The largest power consuming device during the mission was a water cooker which was used to prepare meals for the astronauts. Initially the requirement was for a 1100 W water cooker, but we ended up using a 500 W one. The remaining power consuming devices were laptops, phone chargers, chargers for the Tetra hand radios and the charger of the Lunar Zebro.
Both the BMS and the inverter provided a multitude of safety features to the PVES, including battery undervoltage, overvoltage, overcurrent, under-discharge, over-discharge and inverter over-temperature, overcurrent and overheating protection. Because of these protection systems the PVES would safely shut down in case of overload or low battery voltage. These situations both occurred during the first and second missions.
In the first mission the crew were cold and decided to turn on the emergency space heater (2 kw) we provided them. After a few minutes the power would go out because the overcurrent protection of the inverter had kicked in. Luckily the space heater was also able to operate at half power level and with that the crew could heat up the habitat a little. At least until the battery ran out of power about one hour later. When the sun came out the following morning the system started charging automatically and the power was quickly restored.
In the beginning of the mission we were unsure if we could get enough solar energy to fully charge the system during the day. As a lot of other research was reliant on electrical power to be available. Luckily there was plenty of sun during the first mission and we were able to charge the batteries completely full before the end of the day (fig. 1). Unfortunately, we don’t have any data on power usage, because the PVES was built in a very short timeframe. For next missions we are planning to add more in-depth logging functionalities.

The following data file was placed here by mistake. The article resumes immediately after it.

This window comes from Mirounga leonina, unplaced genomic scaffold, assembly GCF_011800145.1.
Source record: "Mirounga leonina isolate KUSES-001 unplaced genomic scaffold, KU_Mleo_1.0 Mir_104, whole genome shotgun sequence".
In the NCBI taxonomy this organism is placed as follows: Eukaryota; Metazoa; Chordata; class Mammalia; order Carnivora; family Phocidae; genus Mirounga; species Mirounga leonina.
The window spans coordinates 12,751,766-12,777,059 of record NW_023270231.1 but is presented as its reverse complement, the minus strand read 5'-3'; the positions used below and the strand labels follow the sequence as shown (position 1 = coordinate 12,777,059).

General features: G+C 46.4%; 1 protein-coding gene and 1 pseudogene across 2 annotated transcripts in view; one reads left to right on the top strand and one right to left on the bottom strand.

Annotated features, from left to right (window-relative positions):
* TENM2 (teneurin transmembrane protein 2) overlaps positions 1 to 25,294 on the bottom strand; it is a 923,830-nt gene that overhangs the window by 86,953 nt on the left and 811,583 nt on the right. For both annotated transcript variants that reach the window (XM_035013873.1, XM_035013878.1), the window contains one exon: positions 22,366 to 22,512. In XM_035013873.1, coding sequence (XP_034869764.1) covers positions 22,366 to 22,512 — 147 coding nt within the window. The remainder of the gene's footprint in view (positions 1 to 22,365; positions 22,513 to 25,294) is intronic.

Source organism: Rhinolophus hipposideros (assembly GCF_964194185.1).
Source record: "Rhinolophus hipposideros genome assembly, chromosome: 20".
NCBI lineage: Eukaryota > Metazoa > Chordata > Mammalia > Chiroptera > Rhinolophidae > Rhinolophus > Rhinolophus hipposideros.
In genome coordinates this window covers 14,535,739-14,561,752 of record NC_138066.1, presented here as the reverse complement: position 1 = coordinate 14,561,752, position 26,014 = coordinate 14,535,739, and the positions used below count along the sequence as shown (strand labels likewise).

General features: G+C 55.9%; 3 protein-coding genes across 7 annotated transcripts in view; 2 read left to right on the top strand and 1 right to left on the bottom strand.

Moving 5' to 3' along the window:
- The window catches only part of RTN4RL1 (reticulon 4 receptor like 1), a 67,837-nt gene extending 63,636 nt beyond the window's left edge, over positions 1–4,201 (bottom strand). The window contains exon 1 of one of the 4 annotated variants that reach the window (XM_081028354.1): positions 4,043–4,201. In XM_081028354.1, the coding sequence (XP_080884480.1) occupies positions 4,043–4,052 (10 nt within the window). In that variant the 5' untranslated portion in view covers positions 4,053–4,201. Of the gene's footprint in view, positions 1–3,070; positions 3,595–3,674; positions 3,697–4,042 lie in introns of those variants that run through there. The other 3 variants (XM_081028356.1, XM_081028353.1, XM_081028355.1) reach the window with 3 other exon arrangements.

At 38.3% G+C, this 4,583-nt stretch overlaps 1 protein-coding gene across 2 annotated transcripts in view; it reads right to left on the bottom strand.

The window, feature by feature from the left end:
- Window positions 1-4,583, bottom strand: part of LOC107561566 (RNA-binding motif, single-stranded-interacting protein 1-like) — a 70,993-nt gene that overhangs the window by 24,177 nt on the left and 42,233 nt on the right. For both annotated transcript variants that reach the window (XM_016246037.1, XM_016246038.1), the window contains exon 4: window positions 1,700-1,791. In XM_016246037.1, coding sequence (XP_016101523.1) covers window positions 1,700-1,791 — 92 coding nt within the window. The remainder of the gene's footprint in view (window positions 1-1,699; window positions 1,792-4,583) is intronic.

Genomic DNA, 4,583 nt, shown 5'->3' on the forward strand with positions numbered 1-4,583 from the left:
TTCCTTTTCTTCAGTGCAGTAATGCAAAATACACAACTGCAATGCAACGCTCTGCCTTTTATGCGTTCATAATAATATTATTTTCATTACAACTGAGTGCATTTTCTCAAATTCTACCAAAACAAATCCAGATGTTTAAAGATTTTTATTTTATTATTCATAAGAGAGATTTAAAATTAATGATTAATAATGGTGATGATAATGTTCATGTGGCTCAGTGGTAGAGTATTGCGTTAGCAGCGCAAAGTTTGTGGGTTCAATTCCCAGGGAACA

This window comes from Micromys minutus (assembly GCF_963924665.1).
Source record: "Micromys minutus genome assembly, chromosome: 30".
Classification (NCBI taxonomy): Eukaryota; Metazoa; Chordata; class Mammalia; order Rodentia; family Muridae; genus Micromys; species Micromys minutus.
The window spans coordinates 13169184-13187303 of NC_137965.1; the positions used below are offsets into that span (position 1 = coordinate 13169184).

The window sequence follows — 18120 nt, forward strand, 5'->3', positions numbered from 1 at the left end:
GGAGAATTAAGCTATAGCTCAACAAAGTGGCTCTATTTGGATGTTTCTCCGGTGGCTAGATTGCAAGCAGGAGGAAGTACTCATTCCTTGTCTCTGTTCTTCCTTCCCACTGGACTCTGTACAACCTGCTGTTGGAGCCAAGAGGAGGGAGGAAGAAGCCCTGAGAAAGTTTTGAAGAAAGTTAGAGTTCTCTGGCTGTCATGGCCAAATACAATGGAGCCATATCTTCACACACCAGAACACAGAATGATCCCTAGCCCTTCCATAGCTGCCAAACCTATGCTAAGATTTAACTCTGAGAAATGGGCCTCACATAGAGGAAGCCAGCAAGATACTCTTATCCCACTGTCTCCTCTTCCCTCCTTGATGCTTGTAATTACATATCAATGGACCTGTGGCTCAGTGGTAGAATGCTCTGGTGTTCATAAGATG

The second mission had a little les sunlight as it became cloudier, however they also consumed less power and didn’t use the space heater. Unfortunately, the PV power generation logs for the second mission aren’t available at the time of writing.
The setting up of the PVES was experienced to be very easy by the astronaut crews from both missions. Even with the very minimal training they’ve had (about one hour theory and one hour practice), they were able to successfully setup the system and have electrical power available inside the habitat. See fig. 2 for a picture of the setup outside the cave.
Knowledge of astronaut location during an analogue simulation mission is essential
information for both the astronauts in the field and support staff in the Mission Control Centre (MCC). In the current CHILL-ICE protocol, location information is relayed verbally, through radio or via internet communication, which can be inaccurate and cause confusion.
Furthermore, MCC monitors and receives this information over a rolling 24 hour basis for the duration of the simulation. This can often be impractical, as Support Staff need to rotate shifts overnight, affecting sleeping patterns and risking performance and vigilance degradation.